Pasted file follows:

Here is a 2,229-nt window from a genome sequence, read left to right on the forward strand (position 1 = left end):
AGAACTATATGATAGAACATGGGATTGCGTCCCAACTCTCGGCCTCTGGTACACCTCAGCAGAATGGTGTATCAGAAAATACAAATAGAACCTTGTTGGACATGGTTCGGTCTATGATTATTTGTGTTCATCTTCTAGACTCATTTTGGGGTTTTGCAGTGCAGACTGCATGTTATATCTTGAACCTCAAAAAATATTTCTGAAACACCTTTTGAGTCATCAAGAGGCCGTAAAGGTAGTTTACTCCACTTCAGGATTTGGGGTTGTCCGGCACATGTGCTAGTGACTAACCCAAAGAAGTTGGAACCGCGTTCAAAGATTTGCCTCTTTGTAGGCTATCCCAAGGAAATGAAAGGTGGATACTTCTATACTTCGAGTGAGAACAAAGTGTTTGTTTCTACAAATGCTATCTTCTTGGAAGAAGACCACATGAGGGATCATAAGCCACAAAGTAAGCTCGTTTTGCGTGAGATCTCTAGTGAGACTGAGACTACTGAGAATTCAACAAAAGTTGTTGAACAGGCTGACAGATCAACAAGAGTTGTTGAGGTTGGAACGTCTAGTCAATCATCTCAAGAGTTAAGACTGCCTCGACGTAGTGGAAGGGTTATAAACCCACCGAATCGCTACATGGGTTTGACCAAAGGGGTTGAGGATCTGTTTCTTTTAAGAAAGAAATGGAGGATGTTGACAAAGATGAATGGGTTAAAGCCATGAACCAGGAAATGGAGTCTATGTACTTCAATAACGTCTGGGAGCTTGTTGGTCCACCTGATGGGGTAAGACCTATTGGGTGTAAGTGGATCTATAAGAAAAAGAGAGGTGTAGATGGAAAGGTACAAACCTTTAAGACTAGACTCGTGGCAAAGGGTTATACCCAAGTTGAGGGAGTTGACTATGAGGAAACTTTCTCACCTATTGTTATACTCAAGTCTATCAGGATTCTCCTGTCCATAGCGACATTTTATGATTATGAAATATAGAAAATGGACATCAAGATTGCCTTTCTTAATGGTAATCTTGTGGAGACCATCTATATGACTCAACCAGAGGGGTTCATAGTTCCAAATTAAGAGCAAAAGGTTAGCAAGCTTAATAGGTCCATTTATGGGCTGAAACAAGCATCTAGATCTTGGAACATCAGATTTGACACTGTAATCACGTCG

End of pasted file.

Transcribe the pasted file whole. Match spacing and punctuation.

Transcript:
Here is a 2,229-nt window from a genome sequence, read left to right on the forward strand (position 1 = left end):
AGAACTATATGATAGAACATGGGATTGCGTCCCAACTCTCGGCCTCTGGTACACCTCAGCAGAATGGTGTATCAGAAAATACAAATAGAACCTTGTTGGACATGGTTCGGTCTATGATTATTTGTGTTCATCTTCTAGACTCATTTTGGGGTTTTGCAGTGCAGACTGCATGTTATATCTTGAACCTCAAAAAATATTTCTGAAACACCTTTTGAGTCATCAAGAGGCCGTAAAGGTAGTTTACTCCACTTCAGGATTTGGGGTTGTCCGGCACATGTGCTAGTGACTAACCCAAAGAAGTTGGAACCGCGTTCAAAGATTTGCCTCTTTGTAGGCTATCCCAAGGAAATGAAAGGTGGATACTTCTATACTTCGAGTGAGAACAAAGTGTTTGTTTCTACAAATGCTATCTTCTTGGAAGAAGACCACATGAGGGATCATAAGCCACAAAGTAAGCTCGTTTTGCGTGAGATCTCTAGTGAGACTGAGACTACTGAGAATTCAACAAAAGTTGTTGAACAGGCTGACAGATCAACAAGAGTTGTTGAGGTTGGAACGTCTAGTCAATCATCTCAAGAGTTAAGACTGCCTCGACGTAGTGGAAGGGTTATAAACCCACCGAATCGCTACATGGGTTTGACCAAAGGGGTTGAGGATCTGTTTCTTTTAAGAAAGAAATGGAGGATGTTGACAAAGATGAATGGGTTAAAGCCATGAACCAGGAAATGGAGTCTATGTACTTCAATAACGTCTGGGAGCTTGTTGGTCCACCTGATGGGGTAAGACCTATTGGGTGTAAGTGGATCTATAAGAAAAAGAGAGGTGTAGATGGAAAGGTACAAACCTTTAAGACTAGACTCGTGGCAAAGGGTTATACCCAAGTTGAGGGAGTTGACTATGAGGAAACTTTCTCACCTATTGTTATACTCAAGTCTATCAGGATTCTCCTGTCCATAGCGACATTTTATGATTATGAAATATAGAAAATGGACATCAAGATTGCCTTTCTTAATGGTAATCTTGTGGAGACCATCTATATGACTCAACCAGAGGGGTTCATAGTTCCAAATTAAGAGCAAAAGGTTAGCAAGCTTAATAGGTCCATTTATGGGCTGAAACAAGCATCTAGATCTTGGAACATCAGATTTGACACTGTAATCACGTCG